The Time of Indifference

The Time of Indifference was Alberto Moravia’s first novel, published in 1929, and translated by his usual translator into English, Angus Davidson, in 1953 (a later translation was produced in 2000 but that, too, is out of print). The product of a cynical young man, its younger characters, brother and sister, Michele and Carla, find themselves trapped in the corrupt world of their mother, Mariagrazia, her lover, Leo, and her friend, Lisa, uncertain how to react or whether to react at all. The novel takes place over only a few days, much its tension originating in the question of whether Leo will be successful in seducing Carla and replacing the mother with the daughter. The attraction is purely physical, as Moravia makes clear, drawing an explicit link between Leo’s desire for Mariagrazia, already satisfied, and Carla:

“The lust he thought had been assuaged for that afternoon reawoke, the blood mounted to his cheeks, and he wanted to cry aloud from desire.”

Of course, Carla objects, but as she pushes him away “a kind of resignation seemed to have taken possession of her…

“…why should she refuse Leo? Virtue would merely throw her back into the arms of boredom and the distasteful trivialities of everyday habit…”

She sees sleeping with Leo as “the only epilogue her old life deserved” as she looks to break free from her mother and “her unchanging quality of life.” Neither character convinces themselves that they are in love but both continue towards the moment they will sleep together (Leo enthusiastically, Carla almost despondently) with a desperate inevitability for entirely selfish reasons, and with little thought for Mariagrazia, who is already a neurotic, jealous woman, allowing Leo to trick her out of the villa she lives in in order to retain his affection (which she has already lost). Only Michele is aware that, while Leo wants them to hand over the house as payment for the mortgage he has loaned them, they would be better putting it on the market, but he, too, is in a state resignation:

“He made an effort to appear cold and tense although he felt nothing but indifference.”

More than once in the novel he thinks he should show anger towards Leo but the sentiment is abstract and it tails off quickly if he demonstrates it at all. (At one point it is compared to “seeing someone drowning, and looking on without moving a finger.”) He remains similarly unmoved by Lisa’s attraction to him, a parallel to Leo’s seduction of Carla:

“…she allowed her imagination to depict Michele as being madly in love but shy, an inexpert youth to whom she would give herself with expert joy.”

The scene where she attempts to seduce him is one of many in the novel where one character completely misreads another. For example, when she tells Michele that Leo is his mother’s lover he reacts with “a look of assumed horror” which she takes at face value. At one point Michele has to bite his lip so as not to laugh.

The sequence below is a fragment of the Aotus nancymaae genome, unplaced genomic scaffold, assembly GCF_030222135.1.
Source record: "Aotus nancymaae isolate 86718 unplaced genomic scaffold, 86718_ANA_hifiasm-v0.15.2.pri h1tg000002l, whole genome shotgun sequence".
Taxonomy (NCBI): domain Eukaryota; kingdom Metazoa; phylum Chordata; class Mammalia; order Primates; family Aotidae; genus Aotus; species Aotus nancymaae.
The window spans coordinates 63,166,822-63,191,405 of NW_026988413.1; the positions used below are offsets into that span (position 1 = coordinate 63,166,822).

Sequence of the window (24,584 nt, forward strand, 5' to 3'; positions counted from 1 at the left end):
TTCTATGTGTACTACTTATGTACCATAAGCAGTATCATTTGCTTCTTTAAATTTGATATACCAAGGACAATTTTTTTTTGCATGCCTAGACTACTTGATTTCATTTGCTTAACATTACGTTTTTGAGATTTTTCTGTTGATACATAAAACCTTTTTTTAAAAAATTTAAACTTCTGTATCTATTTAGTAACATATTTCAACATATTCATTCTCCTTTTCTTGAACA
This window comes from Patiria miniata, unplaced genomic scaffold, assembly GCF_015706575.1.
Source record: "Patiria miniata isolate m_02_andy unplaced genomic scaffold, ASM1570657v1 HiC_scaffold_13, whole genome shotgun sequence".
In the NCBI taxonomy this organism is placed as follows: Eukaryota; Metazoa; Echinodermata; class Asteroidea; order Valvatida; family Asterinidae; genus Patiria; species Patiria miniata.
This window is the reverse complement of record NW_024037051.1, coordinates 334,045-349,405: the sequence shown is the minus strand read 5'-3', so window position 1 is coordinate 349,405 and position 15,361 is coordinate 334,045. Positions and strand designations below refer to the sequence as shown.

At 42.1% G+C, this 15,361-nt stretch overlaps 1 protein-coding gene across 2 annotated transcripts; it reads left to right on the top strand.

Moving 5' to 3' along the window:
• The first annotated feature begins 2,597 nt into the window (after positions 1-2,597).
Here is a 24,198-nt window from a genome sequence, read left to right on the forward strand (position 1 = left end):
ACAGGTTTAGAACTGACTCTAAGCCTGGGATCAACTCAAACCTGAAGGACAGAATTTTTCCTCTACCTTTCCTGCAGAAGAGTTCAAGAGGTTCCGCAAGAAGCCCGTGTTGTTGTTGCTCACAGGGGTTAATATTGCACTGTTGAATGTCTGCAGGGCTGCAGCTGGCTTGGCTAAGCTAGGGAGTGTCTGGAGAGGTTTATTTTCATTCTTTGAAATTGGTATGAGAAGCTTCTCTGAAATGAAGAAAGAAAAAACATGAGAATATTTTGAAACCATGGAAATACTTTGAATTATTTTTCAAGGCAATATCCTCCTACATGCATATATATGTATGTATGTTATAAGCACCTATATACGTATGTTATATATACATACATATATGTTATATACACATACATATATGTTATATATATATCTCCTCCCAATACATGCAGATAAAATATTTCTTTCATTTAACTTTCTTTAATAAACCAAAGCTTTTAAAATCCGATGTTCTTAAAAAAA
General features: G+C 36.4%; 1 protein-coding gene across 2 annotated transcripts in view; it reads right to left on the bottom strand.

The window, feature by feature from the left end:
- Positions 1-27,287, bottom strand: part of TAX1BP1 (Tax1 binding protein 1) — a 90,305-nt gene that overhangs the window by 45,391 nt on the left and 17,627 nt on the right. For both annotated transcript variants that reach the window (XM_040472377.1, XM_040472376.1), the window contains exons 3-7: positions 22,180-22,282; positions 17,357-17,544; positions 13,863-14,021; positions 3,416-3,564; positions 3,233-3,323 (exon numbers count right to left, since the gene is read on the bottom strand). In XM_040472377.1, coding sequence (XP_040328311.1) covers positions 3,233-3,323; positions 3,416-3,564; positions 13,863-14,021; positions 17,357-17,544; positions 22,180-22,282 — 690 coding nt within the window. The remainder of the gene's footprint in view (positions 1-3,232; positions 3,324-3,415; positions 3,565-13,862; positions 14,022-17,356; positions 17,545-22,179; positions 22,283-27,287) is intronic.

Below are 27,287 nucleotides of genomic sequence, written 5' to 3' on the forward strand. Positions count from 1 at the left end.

Moravia accomplishes an almost constant irony by revealing the thoughts of his characters throughout – often he will precede what they say with what they want to say. This creates an atmosphere of hypocrisy by highlighting their frequent dishonesty, as well as undermining them by revealing their delusions – Mariagrazia, for example, believes Lisa to be her rival in Leo’s affections. Michele begins the novel with his ideals to some extent intact but paralysed by a feeling of powerlessness, telling Lisa:

“You’re all like that… Mean, sordid. Love, for you, just means going to bed.”

But by the novel’s end he, too, has been corrupted, as he considers how he can use first Lisa, then Carla, to extort money from Leo:

“Leo would give the money as before, but, in consideration of Carla’s untouched youth and beauty, he would be asked for a sum twice or three times as much as would have sufficed for the middle-aged, corrupt Lisa. Every article has its price.”

While indifference may be the defining feature of its youthful characters, the novel does not feel like the work of an indifferent author. The domestic corruption on show is a condemnation of the previous generation who think only of themselves and leave their children with little choice but to assert themselves in a similar manner.  Its rage can be felt in the fact that Maragrazia is as ignorant on the final page as she was on the first.

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4 Responses to “The Time of Indifference”

  1. kaggsysbookishramblings Says:

    Good find Grant!

  2. JacquiWine Says:

    It sounds quite nuanced and accomplished for a first novel. (As an aside, I love how you seem to be able to find a Moravia to fit almost every year year in the Club – good work!)

    Now that you’ve read quite a lot of Moravia, which of his books would you say are closest in style to Agostino? I loved the mood and atmosphere of that novella and would love to read another in a broadly similar vein.

    • 1streading Says:

      Luckily Moravia wrote for so long and so frequently there is usually something! I would say the best place to start with Moravia is the three NYRB novels of which Agostino is one – they probably are among his best. Agostino has been published with another novella as Two Adolescents but I haven’t read its companion story yet.

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